For privacy reasons Ms. Naron was permitted only to share real stories on their Instagram page and cannot use full names. On their Instagram page, there is the story of an Indian woman referred to as R.

“Meet R. She is a mother of three beautiful daughters, ages 5, 3 and 5 months,” Ms. Naron said on Rescue Pink’s Instagram. “She is a member of our pregnancy and lactating women, and women’s entrepreneurship groups. 

“During business training, she learned no one else near her was selling milk in the village, so she used her loan to purchase a buffalo. She is doing so well that she’s already been able to reinvest and purchase a second buffalo. She’s also made enough money to enroll her oldest daughter into private education. These things are huge because R. told us our entrepreneurship community has been her absolute strength, helping her stand up to her in-laws. They did not want her to keep the girls, and she has had to fight hard for them!” 

Ms. Naron shared a personal story explaining why she started Rescue Pink.

“The thing that changed me was working in an orphanage in the hills of East India where I came face to face with a tiny baby girl, 7 days old, that had been rescued by my friend,” Ms. Naron said. “He found that this particular community were paying the midwives $8 to kill baby girls at birth when they were delivered.

“He worked with the midwives paying them $80 to secretly bring the girls to him instead of disposing of them. I held this tiny baby girl in my arms and all the numbers and complexities went away. I knew I couldn’t rescue every girl, but this one mattered, and she’s looking me in the face right now asking me to help.”

Leonhardt had a positive reaction to the news of Rescue Pink and what they are doing in Indian communities.

“I think the fact that they recognized a significant problem in India and are actually doing something about it says so much,” Leonhardt said. “Most people see a problem but do nothing or make it worse.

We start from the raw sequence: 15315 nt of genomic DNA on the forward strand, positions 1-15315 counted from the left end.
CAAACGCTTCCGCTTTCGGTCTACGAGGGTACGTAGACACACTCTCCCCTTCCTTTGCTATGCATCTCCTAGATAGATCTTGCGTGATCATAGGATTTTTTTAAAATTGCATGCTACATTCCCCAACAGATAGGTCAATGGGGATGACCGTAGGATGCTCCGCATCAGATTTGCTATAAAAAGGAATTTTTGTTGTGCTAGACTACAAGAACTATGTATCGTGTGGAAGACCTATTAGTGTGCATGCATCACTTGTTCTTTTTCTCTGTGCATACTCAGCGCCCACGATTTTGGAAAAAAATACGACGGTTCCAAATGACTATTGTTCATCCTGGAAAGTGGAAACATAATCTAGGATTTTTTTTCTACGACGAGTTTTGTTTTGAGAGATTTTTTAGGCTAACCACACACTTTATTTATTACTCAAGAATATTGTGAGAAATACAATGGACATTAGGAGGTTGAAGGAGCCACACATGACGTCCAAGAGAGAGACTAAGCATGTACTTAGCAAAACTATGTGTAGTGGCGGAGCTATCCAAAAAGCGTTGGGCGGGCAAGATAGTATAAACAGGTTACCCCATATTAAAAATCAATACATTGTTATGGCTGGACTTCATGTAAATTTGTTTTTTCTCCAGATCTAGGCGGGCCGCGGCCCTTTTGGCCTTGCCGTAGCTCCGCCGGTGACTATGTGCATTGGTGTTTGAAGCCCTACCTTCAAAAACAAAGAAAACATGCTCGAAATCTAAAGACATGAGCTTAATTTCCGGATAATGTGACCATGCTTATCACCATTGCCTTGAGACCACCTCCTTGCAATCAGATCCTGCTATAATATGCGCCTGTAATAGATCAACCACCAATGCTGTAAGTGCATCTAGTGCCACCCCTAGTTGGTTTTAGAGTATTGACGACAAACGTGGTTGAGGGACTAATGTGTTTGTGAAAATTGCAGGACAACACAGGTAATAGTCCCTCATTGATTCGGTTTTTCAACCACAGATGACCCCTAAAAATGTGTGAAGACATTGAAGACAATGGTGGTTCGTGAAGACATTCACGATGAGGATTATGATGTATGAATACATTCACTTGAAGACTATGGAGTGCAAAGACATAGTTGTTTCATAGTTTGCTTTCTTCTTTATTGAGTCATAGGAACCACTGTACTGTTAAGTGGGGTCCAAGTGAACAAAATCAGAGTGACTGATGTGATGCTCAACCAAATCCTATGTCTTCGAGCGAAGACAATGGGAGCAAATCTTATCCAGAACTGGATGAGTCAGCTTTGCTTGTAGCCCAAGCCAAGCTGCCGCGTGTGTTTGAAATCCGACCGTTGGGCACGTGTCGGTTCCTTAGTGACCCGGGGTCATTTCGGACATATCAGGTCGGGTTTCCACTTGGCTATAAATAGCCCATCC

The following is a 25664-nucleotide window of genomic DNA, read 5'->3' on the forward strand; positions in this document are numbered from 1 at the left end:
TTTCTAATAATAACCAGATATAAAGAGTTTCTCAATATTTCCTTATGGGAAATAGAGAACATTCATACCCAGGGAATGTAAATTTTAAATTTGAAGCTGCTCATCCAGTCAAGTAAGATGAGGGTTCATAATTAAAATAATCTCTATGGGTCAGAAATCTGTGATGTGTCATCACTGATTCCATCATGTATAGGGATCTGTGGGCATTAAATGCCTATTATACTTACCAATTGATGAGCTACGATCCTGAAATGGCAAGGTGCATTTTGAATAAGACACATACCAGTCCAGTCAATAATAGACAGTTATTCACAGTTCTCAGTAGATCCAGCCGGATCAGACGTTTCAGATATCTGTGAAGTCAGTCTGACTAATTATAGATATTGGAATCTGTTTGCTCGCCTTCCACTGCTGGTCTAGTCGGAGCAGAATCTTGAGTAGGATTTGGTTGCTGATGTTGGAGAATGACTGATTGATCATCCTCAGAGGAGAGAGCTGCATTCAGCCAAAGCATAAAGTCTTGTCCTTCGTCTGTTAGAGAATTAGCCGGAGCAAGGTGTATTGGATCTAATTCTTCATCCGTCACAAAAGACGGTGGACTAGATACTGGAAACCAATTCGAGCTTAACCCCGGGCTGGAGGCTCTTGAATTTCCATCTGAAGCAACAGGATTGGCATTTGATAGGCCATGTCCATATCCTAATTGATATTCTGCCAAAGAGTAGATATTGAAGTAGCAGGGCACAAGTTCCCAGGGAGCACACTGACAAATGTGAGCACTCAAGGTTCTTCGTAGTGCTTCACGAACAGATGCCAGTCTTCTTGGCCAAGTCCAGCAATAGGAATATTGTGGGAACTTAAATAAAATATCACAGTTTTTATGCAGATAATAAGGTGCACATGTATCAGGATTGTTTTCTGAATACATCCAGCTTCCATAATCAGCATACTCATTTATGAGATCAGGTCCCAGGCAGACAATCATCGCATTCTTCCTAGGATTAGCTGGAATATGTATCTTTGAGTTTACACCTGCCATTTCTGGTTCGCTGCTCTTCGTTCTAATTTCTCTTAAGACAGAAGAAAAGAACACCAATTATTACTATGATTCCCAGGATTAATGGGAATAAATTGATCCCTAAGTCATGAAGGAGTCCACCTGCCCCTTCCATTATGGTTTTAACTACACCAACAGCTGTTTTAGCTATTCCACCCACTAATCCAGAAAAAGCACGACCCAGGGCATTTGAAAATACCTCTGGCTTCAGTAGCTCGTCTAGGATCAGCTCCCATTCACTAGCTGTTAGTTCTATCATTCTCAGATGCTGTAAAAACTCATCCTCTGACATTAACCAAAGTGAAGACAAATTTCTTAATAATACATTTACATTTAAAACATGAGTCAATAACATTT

“Rescue Pink is doing a great thing. They’re changing and going to change so many lives, even a whole culture if it continues to grow.”

Ms. Naron said Rescue Pink chooses candidates for their programs based on their associates’ contacts within Indian communities.

“Our centers are run by women who are from those villages, so often they already know who the most vulnerable are,” Ms. Naron said. “They regularly visit villages – it’s part of their job to create relationships and know and find the most vulnerable. 

“We also host free medical camps at each of our centers three times a year. This is an opportunity for a mom to be able to bring her daughter for care, because it’s free. This is a way for us to find vulnerable women and girls.”

Ms. Naron added that she personally has been impacted by the work she’s done in Rescue Pink.

“Although my journey doesn’t come close to the severity of theirs, working with them has been a long process of healing myself,” Ms. Naron said.

“When I feel insecure, weak, and scared, I remember our women and girls, how they dig down deep and pull themselves up by facing huge obstacles and standing against strict cultural norms to rescue themselves and their daughters. If they can do it, then so can I.”

Click here to visit Rescue Pink’s website.